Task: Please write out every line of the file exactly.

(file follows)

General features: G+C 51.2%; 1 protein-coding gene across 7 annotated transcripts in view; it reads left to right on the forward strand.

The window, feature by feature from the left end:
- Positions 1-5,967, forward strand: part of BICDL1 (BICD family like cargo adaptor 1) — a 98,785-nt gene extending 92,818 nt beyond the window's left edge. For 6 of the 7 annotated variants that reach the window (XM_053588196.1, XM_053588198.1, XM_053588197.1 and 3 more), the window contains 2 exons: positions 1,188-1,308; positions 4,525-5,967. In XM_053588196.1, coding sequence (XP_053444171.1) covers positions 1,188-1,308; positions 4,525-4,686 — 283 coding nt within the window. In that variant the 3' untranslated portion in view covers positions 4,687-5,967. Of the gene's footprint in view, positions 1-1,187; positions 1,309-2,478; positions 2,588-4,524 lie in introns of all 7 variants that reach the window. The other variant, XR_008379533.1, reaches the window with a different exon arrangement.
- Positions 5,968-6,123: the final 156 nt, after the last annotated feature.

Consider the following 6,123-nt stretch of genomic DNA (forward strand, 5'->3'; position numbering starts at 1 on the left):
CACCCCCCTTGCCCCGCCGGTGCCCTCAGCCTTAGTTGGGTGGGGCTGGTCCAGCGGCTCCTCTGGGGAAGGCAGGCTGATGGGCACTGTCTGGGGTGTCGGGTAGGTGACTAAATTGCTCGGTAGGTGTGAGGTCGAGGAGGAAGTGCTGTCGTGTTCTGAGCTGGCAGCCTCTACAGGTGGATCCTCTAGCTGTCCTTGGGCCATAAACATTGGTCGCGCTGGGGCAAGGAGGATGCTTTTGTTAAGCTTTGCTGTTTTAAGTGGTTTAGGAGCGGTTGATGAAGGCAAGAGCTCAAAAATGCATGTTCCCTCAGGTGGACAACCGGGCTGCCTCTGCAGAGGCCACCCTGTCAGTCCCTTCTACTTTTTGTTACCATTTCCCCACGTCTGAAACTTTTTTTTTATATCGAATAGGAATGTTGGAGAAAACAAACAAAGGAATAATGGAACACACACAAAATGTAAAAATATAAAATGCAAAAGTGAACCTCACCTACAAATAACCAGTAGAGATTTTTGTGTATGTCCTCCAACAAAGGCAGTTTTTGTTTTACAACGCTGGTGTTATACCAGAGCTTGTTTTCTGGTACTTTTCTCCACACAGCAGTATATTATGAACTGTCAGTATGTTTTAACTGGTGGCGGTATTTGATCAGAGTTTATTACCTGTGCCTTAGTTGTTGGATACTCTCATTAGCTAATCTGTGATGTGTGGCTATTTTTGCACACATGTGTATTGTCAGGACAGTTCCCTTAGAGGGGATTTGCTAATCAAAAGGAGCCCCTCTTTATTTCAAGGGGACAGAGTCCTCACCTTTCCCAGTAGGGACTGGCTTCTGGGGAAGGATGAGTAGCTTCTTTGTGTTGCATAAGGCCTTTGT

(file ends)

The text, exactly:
General features: G+C 51.2%; 1 protein-coding gene across 7 annotated transcripts in view; it reads left to right on the forward strand.

The window, feature by feature from the left end:
- Positions 1-5,967, forward strand: part of BICDL1 (BICD family like cargo adaptor 1) — a 98,785-nt gene extending 92,818 nt beyond the window's left edge. For 6 of the 7 annotated variants that reach the window (XM_053588196.1, XM_053588198.1, XM_053588197.1 and 3 more), the window contains 2 exons: positions 1,188-1,308; positions 4,525-5,967. In XM_053588196.1, coding sequence (XP_053444171.1) covers positions 1,188-1,308; positions 4,525-4,686 — 283 coding nt within the window. In that variant the 3' untranslated portion in view covers positions 4,687-5,967. Of the gene's footprint in view, positions 1-1,187; positions 1,309-2,478; positions 2,588-4,524 lie in introns of all 7 variants that reach the window. The other variant, XR_008379533.1, reaches the window with a different exon arrangement.
- Positions 5,968-6,123: the final 156 nt, after the last annotated feature.

Consider the following 6,123-nt stretch of genomic DNA (forward strand, 5'->3'; position numbering starts at 1 on the left):
CACCCCCCTTGCCCCGCCGGTGCCCTCAGCCTTAGTTGGGTGGGGCTGGTCCAGCGGCTCCTCTGGGGAAGGCAGGCTGATGGGCACTGTCTGGGGTGTCGGGTAGGTGACTAAATTGCTCGGTAGGTGTGAGGTCGAGGAGGAAGTGCTGTCGTGTTCTGAGCTGGCAGCCTCTACAGGTGGATCCTCTAGCTGTCCTTGGGCCATAAACATTGGTCGCGCTGGGGCAAGGAGGATGCTTTTGTTAAGCTTTGCTGTTTTAAGTGGTTTAGGAGCGGTTGATGAAGGCAAGAGCTCAAAAATGCATGTTCCCTCAGGTGGACAACCGGGCTGCCTCTGCAGAGGCCACCCTGTCAGTCCCTTCTACTTTTTGTTACCATTTCCCCACGTCTGAAACTTTTTTTTTATATCGAATAGGAATGTTGGAGAAAACAAACAAAGGAATAATGGAACACACACAAAATGTAAAAATATAAAATGCAAAAGTGAACCTCACCTACAAATAACCAGTAGAGATTTTTGTGTATGTCCTCCAACAAAGGCAGTTTTTGTTTTACAACGCTGGTGTTATACCAGAGCTTGTTTTCTGGTACTTTTCTCCACACAGCAGTATATTATGAACTGTCAGTATGTTTTAACTGGTGGCGGTATTTGATCAGAGTTTATTACCTGTGCCTTAGTTGTTGGATACTCTCATTAGCTAATCTGTGATGTGTGGCTATTTTTGCACACATGTGTATTGTCAGGACAGTTCCCTTAGAGGGGATTTGCTAATCAAAAGGAGCCCCTCTTTATTTCAAGGGGACAGAGTCCTCACCTTTCCCAGTAGGGACTGGCTTCTGGGGAAGGATGAGTAGCTTCTTTGTGTTGCATAAGGCCTTTGT